The Courier News from Blytheville, Arkansas on September 22, 1954 · Page 2
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The Courier News from Blytheville, Arkansas · Page 2

Blytheville, Arkansas
Issue Date:
Wednesday, September 22, 1954
Page 2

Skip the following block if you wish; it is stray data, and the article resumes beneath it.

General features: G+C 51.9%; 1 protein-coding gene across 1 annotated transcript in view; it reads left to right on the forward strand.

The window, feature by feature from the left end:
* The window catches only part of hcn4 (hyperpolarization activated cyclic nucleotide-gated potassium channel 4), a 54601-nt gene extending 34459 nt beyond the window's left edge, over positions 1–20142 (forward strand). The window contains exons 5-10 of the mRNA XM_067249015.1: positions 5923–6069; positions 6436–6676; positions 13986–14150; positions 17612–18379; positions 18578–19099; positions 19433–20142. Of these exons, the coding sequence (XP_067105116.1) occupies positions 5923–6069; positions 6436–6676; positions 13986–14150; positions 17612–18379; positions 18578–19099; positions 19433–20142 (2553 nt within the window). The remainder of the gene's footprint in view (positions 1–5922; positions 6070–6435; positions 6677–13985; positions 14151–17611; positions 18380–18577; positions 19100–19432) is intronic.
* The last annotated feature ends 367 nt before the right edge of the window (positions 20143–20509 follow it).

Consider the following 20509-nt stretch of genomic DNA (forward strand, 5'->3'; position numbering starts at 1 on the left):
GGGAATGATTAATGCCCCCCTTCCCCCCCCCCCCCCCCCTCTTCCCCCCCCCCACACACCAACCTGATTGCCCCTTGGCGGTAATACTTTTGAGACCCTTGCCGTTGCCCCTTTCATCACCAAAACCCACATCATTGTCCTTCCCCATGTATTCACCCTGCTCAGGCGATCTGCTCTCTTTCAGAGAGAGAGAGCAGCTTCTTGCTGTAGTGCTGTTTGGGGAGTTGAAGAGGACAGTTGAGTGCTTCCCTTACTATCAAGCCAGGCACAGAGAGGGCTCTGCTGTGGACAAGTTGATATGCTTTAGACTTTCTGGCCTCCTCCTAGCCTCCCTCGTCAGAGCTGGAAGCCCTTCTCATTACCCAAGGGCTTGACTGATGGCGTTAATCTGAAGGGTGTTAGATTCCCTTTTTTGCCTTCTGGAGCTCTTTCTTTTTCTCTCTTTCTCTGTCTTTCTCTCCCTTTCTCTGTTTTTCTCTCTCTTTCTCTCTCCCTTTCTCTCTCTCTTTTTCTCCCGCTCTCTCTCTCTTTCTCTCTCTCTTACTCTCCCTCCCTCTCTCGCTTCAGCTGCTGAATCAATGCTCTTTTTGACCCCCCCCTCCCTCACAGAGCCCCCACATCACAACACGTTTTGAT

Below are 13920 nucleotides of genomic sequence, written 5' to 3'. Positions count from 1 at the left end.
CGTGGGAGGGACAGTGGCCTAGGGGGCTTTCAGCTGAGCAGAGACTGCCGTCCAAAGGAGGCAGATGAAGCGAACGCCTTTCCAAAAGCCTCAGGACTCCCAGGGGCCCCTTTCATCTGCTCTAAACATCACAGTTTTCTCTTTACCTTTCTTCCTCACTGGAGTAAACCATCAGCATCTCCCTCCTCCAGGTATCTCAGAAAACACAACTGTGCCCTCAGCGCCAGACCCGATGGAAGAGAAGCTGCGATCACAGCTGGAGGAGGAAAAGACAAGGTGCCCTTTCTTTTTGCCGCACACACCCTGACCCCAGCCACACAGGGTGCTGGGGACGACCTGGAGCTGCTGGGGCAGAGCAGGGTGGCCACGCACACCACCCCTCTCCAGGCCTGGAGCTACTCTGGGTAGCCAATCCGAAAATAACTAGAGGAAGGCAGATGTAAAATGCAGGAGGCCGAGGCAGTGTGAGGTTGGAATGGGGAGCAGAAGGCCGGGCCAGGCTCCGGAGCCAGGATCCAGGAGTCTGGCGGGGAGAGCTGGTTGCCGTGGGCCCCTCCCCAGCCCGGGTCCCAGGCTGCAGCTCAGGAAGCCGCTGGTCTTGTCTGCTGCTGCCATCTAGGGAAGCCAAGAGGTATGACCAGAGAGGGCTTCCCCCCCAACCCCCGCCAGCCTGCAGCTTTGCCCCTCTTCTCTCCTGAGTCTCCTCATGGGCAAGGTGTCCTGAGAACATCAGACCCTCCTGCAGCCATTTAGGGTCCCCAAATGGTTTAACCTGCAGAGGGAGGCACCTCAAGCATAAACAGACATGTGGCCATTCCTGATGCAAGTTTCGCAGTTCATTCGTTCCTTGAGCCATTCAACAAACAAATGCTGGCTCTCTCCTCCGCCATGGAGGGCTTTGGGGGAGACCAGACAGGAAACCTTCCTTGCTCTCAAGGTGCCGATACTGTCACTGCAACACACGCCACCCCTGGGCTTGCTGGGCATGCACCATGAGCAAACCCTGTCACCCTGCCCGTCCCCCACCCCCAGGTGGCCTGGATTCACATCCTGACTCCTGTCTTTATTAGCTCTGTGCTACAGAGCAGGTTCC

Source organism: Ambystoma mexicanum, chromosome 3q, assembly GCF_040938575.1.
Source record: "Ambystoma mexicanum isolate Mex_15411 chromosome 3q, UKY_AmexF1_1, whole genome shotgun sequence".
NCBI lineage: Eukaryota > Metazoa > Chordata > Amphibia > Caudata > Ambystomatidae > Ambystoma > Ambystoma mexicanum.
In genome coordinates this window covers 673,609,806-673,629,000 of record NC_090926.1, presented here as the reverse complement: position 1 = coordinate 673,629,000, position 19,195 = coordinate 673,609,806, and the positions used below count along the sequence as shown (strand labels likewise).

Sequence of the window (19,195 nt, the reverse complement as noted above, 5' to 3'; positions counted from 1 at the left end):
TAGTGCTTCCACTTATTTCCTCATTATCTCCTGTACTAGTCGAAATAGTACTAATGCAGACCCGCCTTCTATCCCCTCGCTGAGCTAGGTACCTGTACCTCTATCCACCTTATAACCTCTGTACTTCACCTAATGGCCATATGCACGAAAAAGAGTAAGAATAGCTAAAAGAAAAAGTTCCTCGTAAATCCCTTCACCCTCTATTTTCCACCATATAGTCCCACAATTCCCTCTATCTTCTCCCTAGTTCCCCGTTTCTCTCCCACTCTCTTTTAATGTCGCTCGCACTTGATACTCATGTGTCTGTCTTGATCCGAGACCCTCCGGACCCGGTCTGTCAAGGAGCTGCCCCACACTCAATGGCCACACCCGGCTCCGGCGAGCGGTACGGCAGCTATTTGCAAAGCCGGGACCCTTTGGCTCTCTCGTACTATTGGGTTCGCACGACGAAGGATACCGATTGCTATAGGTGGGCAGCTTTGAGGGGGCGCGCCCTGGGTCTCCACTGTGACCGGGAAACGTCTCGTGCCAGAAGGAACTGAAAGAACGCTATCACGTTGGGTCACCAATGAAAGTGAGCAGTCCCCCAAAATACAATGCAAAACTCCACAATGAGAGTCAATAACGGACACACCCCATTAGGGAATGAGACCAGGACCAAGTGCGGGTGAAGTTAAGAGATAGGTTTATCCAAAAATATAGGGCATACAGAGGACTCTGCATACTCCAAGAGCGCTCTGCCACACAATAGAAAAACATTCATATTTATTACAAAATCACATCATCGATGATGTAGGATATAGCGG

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PAG« TWO BLYTHEVILLB (ARK.)* COURIER NEWI WEDNESDAY, SEPTEMBER t», 1954 Alabama Studies Plan to End Public School MONTGOMERY, Ala. (AP) — A bold new plan to abolish Alabama's compulsory public school system and let the parents say whether they want segregated classrooms has been recommended by a legislative committee and a group of lawyers. • It would open the way for state- subsidized private schools .and strike from the state Constitution the historic mandate that separate schools must be provided for white and Negro students. The propose <i constitutional ed by a special legislative committee and a segregation commit* tee of the Alabama Bar Association as a way of getting around the Supreme Court decision outlawing separate schools. Sen. Albert Boutwell of Birmingham, chairman of the Senate- House Committee, announced' two weeks ^go that * plan had been forwarded to Gov. Gordon Persons. The details were withheld however until a source close to the committee disclosed them today. Alters Constitution The program is aimed at removing all reference to public schools in the Constitution and re- amendment is one 01 eight changes j writing Section 25 which specifi- in Alabama's organic law suggest- cally provides for a public school 'Kimona Cabinet' Decides Japan Needs Womanly Cleanup By ROBERT PROSSER TOKYO' Iff)—A 13-woinan.-"kimo- no cabinet" -has taken a -look at Japan's problems .and decided a womanly house cleaning is in order. £ Woman's Fourm,' leading Japanese woman's magazine, reported the results today. /The ' self-appointed cabinet includes authors, civil servants and politicians. Some members described themselves as critics. Males quickly agreed. .An - emphatic • recommendation •urged- the setting up of several reformatories for geisha, the traditional paid companions or hostesses of Japan. Ten Planks Here' are the" women's planks, straight from the kimono cabinet: "Prime minister" Raicho Hiratsuka, women's rights leader, urged realism .in naming ambassadors. "Send a dairy farmer to Denmark, send ,a good-sense housewife to the-United States, send a rice far- mer to a country that growsfrice." "Finance minister" _Ayako* Ishi- gakir—"I will slap prohibitive taxes on any entertainment involving geisha girls." •"'Trade and maustry minister" Chieko Yamamoto—"Japan is like a mistress ., who has been living on the bankroll of her" millionaire patron." "Food minister" Fumiko Funada —limit drinking hours to 6 to 10. p.m. and arrest all drunks on sight. "Labor Minister" Kikue Yamakawa—outlaw the geisha. "Education minister" Keiko Shi- nii2u—an immediate 100 .per cent pay increase for teachers. "Construction minister" Yoko Matsuoka (American educated)— outlaw the hanging of diapers.-and "unmentionables" from Apartment house windows. Require fireproof housing," ...-. ; ; :• . •;• •'.'• "Postal minister" Hanako Muraoka— more women's pictures on postage stamps. , system with separate schools for the white and Negro races. Two of the proposed amendments also would authorize the Legislature to make school officials and employes "judicial officers" to protect them against lawsuit, and require the state to defend them against court action. Another would take out the reference to public schools in constitutional provisions governing tax money for education. A proposed amendment to Section 256 would give the Legislature wide latitude in establishing non- state operated schools and arranging for "the grant or loan of public funds and the lease, sale or donation of real or personal property to or for the benefit of citizens of the state for educational. purposes." . •• Instead of mandatory public schools, the amendment says "it the policy of the State of Alabama to foster and promote the education of its citizens in a manner and extent consistent with its. available resources, and the willingness and "ability of the individual student." But, it adds, "nothing in the Constitution shall be construed as creating or recognizing any right to education or training at public expenses, nor as limiting the au- thority and duty of the legislature ... to require or impose conditions or procedures deemed necessary to the preservation of peace and order." And to avoid "confusion and disorder and to promote effective and economical planning foi\ education," it would give the right of free choice to parents and guardians who want-their children to "attend schools provided for their own race," subject to whatever restrictions the Legislature provides. A penciled note at the top. of, the proposed amendment ;reads, "study this closely. This "is the clincher." ••:.•' No Winners In This Game OKLAHOMA CITY (ffy— Oklahoma City football parlay card who lost, lost, and those who won. also lost. Syndicate kingpins who hold the local franchise flew the coop over Sunday, leaving bookies with an es-" timated $75,000 debt to card winners. Some bookies closed shop rather than face enraged parlayers who were trying to collect. Handicappers said the syndicate i took a beating on last week's games. No Lady Cigar Smokers Wanted, Thank You KANSAS CITY (£>)—The nation's cigar makers would be-just as happy " if you ladies leave the -cigars alone. "- - ~ Bernard Sless, assistant" lo the' president of the Cigar Institute of America, told a meeting yesterday the cigar business is doing good in 'strictly a man's field and added* "We consider cigar smoking one of the few male prerogatives left." WARNING O"R D'E R IN THE CHANCERY COURT, CHICKASAWBA DISTRICT. MISSISSIPPI COUNTY, < ARKANSAS j* Dorothy M. Rogers. (Col}, Pltf. vs. No. 12,765 Leroy Rogers (Col), Dft. The defendant, Leroy Rogers,- is hereby warned to appear within thirty days in the court named in the caption hereof and answer the complaint of the plaintiff, Dorothy M. Rogers. Dated this 30th day of August, 1954. SEAL GERALDINE LISTON, Clerk. By ERNESTINE PETERSON, D.C Ed B. Cook, Atty. for Pltf. 9/1-8-15-22 Montesi Death Scandal Again Hits in Rome ROME (£») — The MX and 'dope scandal of Wilma Montefti's death exploded again last night wjth the arrests of Piero Piccioni, son of Italy's former foreign .minister, and self-styled Marquis Ugo MbnUf na. The case, involving Uirid allegations of drug and sex orgies attendee, by prominent Italians, ha« rocked official Rome and threatened Premier Marie Scelba's government Piero's father, Attilio Piccioni, resigned his Cabinet post last Saturday to help in his-son's defense. The younger Piccioni, 32, is charged with aggravated manslaughter in connection with the death of the shapely 21-year-olc party girl, whose nearly nude body was found on a beach at Ostia, near Rome, a year ago last April. i, Montagna is accused Of aiding and abetting. Both men were held in Rome's Regina Coeli Que^n of Heaven prison.. They have repeatedly denied any connections •• with Wilma's death. WARNING 0 11 D $ R" IN THE CHANCEB3L-COURT, CHICKASAWBA DISTRICT, MISSISSIPPI COUNTY, ARKANSAS , Robert A. Freeman (CoU.^Pltf.- vs. . 'Uo. 12,766 Katie Lee Freeman (Col.), Dft. The defendant, Katie Lee -Preeman, "is hereby, warned to appear within thirty days in the court named "in the caption hereof and answer the complaint of the- plaintiff, Robert A. Freeman. -'Dated this 30th day of August, 1954. * SEAL GERALDINE LISTON, Clerk. .By ERNESTINE PETERSON: . N, D.C Ed B. Cook, Atty. for Pltf.^ 9/1*8-15-22 I'm "Porlde" The Frozen Pig! You Can Win Me f l\ t fc I Man Watches As Train Bears Down Upon Him ANGUCTON, Tex. (*)-,An itinerant icissort grinder was killed yesterday as he sat on a box in the middle of the Missouri Pacific Railroad track* here and watched a freight train bear down on him. He was identified as Ellis P. B, McGinnis, about 52, of Sari Antonio. Gene Yeamanstof Houston, the engineer of the train, said he blew the whistle and applied the brakes as he aproached McGinnis, but was unable to stop in time. He said McGinnis was sitting on a metal tool box facing the oncoming train. Nights Unbearable ': Itching Skin? Relief beyond belief for fiery, itching irritation, with^ specially medicated Resinol—the ointment rich in lanolin. Soothes and oils tender skin—-lessens desire to scratch—thus aids DEFOLIATE Your Cotton The best in Aerial Equipment to handle dust or liquid. We deliver dust . . . Also furnish loading equipment for liquid. Blytheville Ph. 3-8136 There is no wax In sealing wax. Carbon monoxide does not, have FOR RADIO AND TV REPAIR Coll 3-4596 Jimmy Gean, repairman • Ail worVfvaranteed • Prompt Service ROSE SALES CO. 521 S. 21st . an odor. PROTECTS the BEAUTY OF YOUR CAR... AMERICAN CARPORT • A Uirf« 10 ky 10 OnMntiMitil Start PH«*t*rf AsKfcor«4f hi Concrete l*w Priced NO MONEY DOWN LOW Budget Payments >M.A. 7 FINANCED FRANK P. CARTER Kenhett, Mo. 507 Kilig St. Ph: 82183 TOO EASILY TEMPTED TEMPTED TO OVER-EAT... thon suffered odd stomach I Like many people'she wrongly "lets herself go" at times— eats too much— then suffers acid indigestion. Turns neutralize excess acid almost before it starts. And give top-speed relief from sour stomach and gassy pressure pains. Turns require no water, no mixing. You can take them instantly, anywhere. That's why millions always carry .Turns. Get a roll today. So tconoim'co/ NOTICE TAXPAYERS Thousands of dollars in Merchandise Certificates! JUST GUESS MY WEIGHT! I'm Big Enough to Last An Average Family of Four for Several Months • 30 PORK CHOPS • 2 SHOULDER ROASTS • 2 SLABS OF BACON • 2 PICNIC HAMS * 2 TENDER HAMS • 2 SIDES OF SPARERIBS • 5 IBS. GROUND PORK • 6 LBS. OF LARD See Me All This Week At Adams Appliance Co. f Inc. Window in My Big BEN-HUR FREEZER ki cast of Wo, o«rliMt tntry wins. Doctiion of judgos it final. -WHAT'S YOUR GUESS?— I guess that "Porkie" the Froze* Fig weight, lot, .ounces. «vtr«f o w»%M m*4 4n* FNONL Contest closes on September 25, 1954 "Weighing In" Ceremonies at 8:3 ° P - M V • • Winner need not be present to win. IF YOU CANT COME IN - MAIL YOUR ENTRY TO ADAMS APPLIANCE CO.. INC. 201 W. Main , Ark. OCTOBER 1st is lasf day for payment of 1953 County Tax on Real Estate without penalty and final date for payment of 1954 Foil Tax. Personal and Drainage Taxes are also due and payable. Under Section 1 of Act 480 of the 1949 Legislature, "Pay- ment of Poll Tax must be made to the County Collector, or his authorized deputy, by the person named in the receipt, or by the husband, wife, son, daughter, sister, brother, father, or mother of such person* Payment of the Poll Tax may be made by remitting the payment to the County Collector by United States mail." If payment of Poll Tax is made by mail, sender should give tht name of the person to whom the receipt is to be issued, relationship to the sender (if remittance is made for a person other than the sender), color or race, residence, post office address (if different from residence), name or number of school district ward number (if resident of city) or name of township (if rural resident). PAYMENT FOR 1954 POLL TAX MUST BE RECEIVED IN THE COLLECTOR'S OFFICE BY OCTOBER 1. WILLIAM BERRYMAN COLLECTOR and SHERIFF MISSISSIPPI COUNTY, ARKANSAS